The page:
PORTLAND, Ore., Dec. 1 -- Carla Arabella Freeman's descent into the looking-glass world of U.S. immigration law began two years ago when a Pepsi truck crushed her husband to death.
The truck jumped a median strip, pulverized her husband's car and, as she found out early this year, made her a widow who must leave the United States.
Robert Freeman's widow, Carla, and her nieces Alex, left, and Sammy Jo visit his grave.
Freeman, 27, a South African who came to the United States as an au pair, was married for nearly a year to Robert Freeman, an American who worked for Costco. As his wife, she had applied for permanent resident status and was waiting for what usually would have been routine approval.
But the truck that killed Robert Freeman also set in motion an inexorable legal procedure that in May put his widow in shackles in a holding cell in Portland. An immigration officer here ordered that she be deported. Under the law, a foreigner married to an American for less than two years loses his or her right to permanent residence if the spouse dies.
On Thursday afternoon at Kennedy Airport in New York, Freeman will fly back to South Africa to see her father, who has been sick, giving up what scant hope she had of any successful appeal. Once her plane leaves the ground, she cannot return to the United States for at least 10 years.
"Everything has just crumbled," she said in Portland this week, after a long day of packing and scrambling to get travel documents for her dog, cat and parakeet. "I guess it is hard for Americans to trust anyone coming to this country anymore -- even people like me, who want to live here legally."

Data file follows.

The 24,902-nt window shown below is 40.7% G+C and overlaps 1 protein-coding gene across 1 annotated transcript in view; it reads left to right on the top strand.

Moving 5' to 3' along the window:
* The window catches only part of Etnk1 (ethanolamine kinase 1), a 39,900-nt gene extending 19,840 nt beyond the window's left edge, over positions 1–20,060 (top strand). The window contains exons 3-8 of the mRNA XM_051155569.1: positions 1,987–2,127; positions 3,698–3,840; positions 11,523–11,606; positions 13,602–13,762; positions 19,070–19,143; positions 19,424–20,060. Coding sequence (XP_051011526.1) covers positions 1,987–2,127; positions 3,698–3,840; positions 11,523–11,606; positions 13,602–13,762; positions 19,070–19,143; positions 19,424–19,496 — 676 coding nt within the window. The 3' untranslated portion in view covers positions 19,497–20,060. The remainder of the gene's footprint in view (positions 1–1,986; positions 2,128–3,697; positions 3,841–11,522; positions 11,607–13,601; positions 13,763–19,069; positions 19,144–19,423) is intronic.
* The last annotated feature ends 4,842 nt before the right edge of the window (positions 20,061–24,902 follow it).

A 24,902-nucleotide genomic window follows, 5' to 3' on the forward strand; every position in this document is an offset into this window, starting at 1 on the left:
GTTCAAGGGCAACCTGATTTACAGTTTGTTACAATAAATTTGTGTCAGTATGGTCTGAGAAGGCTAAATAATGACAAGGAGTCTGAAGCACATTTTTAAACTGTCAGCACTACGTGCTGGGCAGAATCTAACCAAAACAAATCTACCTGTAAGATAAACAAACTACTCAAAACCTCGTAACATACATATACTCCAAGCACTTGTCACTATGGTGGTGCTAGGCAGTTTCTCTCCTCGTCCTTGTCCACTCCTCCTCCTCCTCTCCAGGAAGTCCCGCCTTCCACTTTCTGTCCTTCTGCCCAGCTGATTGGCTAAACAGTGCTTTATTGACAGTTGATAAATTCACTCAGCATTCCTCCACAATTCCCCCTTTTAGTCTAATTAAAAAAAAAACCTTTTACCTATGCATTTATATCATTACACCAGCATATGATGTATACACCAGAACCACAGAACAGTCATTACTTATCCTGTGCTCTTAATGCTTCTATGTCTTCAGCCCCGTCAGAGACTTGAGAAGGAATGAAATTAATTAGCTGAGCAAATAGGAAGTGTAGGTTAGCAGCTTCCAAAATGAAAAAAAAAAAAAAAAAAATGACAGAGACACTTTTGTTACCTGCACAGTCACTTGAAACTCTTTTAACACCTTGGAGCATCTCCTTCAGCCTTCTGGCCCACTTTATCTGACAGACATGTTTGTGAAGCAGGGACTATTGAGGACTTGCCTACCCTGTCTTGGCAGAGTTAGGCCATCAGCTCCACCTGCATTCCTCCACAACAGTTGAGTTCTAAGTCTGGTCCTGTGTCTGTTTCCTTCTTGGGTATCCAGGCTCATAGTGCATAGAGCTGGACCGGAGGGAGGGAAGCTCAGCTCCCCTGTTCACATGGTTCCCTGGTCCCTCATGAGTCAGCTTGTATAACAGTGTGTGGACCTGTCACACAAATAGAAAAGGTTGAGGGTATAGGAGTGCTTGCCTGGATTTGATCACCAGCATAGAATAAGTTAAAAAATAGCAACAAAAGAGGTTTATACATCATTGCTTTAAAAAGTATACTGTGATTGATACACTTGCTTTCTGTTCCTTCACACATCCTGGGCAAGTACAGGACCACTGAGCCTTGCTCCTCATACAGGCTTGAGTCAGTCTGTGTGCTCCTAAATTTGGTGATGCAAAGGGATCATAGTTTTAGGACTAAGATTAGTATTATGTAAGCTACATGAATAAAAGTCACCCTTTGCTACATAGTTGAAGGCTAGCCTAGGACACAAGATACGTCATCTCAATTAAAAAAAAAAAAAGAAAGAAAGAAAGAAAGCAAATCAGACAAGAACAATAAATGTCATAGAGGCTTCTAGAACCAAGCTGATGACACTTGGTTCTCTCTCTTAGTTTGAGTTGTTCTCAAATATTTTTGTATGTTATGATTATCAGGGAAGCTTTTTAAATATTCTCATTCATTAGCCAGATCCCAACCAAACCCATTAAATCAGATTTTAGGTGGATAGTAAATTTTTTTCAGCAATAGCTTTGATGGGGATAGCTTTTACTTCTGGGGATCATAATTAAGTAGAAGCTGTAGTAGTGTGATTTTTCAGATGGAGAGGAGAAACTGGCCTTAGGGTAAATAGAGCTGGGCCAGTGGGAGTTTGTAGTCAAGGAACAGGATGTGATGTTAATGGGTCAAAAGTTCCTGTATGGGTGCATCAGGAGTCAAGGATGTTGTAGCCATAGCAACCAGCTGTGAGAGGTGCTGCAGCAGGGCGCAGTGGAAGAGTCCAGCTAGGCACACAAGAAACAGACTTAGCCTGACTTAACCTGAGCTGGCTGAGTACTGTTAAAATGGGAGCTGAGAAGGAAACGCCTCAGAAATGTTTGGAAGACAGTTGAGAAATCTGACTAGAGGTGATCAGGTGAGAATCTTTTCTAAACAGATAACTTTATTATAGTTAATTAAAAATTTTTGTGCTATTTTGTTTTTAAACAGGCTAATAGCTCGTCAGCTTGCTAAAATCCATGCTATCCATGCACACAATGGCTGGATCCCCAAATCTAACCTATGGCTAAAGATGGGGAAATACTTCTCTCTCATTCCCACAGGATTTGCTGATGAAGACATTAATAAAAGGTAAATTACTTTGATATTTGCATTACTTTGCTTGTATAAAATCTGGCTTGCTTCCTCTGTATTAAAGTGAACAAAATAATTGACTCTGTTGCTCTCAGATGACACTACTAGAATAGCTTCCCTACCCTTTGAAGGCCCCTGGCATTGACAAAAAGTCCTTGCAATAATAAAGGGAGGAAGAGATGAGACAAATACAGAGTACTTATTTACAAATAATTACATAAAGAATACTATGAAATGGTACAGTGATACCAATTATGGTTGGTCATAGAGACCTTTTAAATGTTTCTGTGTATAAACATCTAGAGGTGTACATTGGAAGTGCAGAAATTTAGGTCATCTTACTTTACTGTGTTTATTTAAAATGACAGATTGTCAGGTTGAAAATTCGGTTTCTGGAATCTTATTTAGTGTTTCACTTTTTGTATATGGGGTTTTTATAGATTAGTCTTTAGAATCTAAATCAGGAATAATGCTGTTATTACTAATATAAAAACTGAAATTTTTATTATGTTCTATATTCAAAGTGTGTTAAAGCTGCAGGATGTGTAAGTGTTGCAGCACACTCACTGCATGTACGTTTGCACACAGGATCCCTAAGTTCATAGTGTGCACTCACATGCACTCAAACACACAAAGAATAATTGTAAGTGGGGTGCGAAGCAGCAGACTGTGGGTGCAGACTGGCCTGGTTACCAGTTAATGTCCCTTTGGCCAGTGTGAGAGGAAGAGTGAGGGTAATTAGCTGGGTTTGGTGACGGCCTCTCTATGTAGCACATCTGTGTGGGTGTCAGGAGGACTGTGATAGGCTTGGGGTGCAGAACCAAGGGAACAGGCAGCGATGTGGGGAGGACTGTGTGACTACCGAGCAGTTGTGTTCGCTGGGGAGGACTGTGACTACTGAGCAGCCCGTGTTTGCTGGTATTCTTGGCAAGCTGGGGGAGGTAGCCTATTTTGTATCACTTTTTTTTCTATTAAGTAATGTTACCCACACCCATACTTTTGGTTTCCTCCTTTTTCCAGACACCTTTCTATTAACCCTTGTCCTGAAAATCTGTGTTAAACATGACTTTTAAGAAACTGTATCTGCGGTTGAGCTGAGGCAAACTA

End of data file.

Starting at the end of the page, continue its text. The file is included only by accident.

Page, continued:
Legal experts say that what has happened to Freeman is happening across the country. At least 25 other foreign-born surviving spouses and perhaps many more -- most of them widows -- are on the brink of deportation, according to the American Immigration Lawyers Association in Washington.
Many of these widows have infants -- U.S. citizens -- who will be de facto deportees when their mothers exhaust their appeals and are ordered out of the country.
"Deporting widows and children says bad things about our country," said Judith E. Golub, senior director of advocacy for the immigration lawyers group. "This is just another example of the inflexibility and injustice in our immigration laws that call out for thorough and systematic reform.
"Carla Freeman had to deal with the death of her husband, and now she has to deal with this. Inflexible laws breed intolerable situations."
The two-year rule was added to immigration law in 1990, when there was widespread concern about foreigners using sham marriages to get "green cards" for permanent residence. Since then, Congress has passed exemptions for widows of the 2001 terrorist attacks and for surviving spouses of active-duty service personnel killed in combat.
There are no exemptions, however, for spouses of Pepsi-truck victims, and immigration lawyers said successful appeals of the two-year rule are extremely rare.
"This is a crack in the law, and Carla fell into it," said Brent W. Renison, Freeman's attorney and an immigration specialist.
Renison said that in many other areas of immigration law where time limits are imposed on foreigners seeking permanent residence that there are waivers when spouses, parents or children die.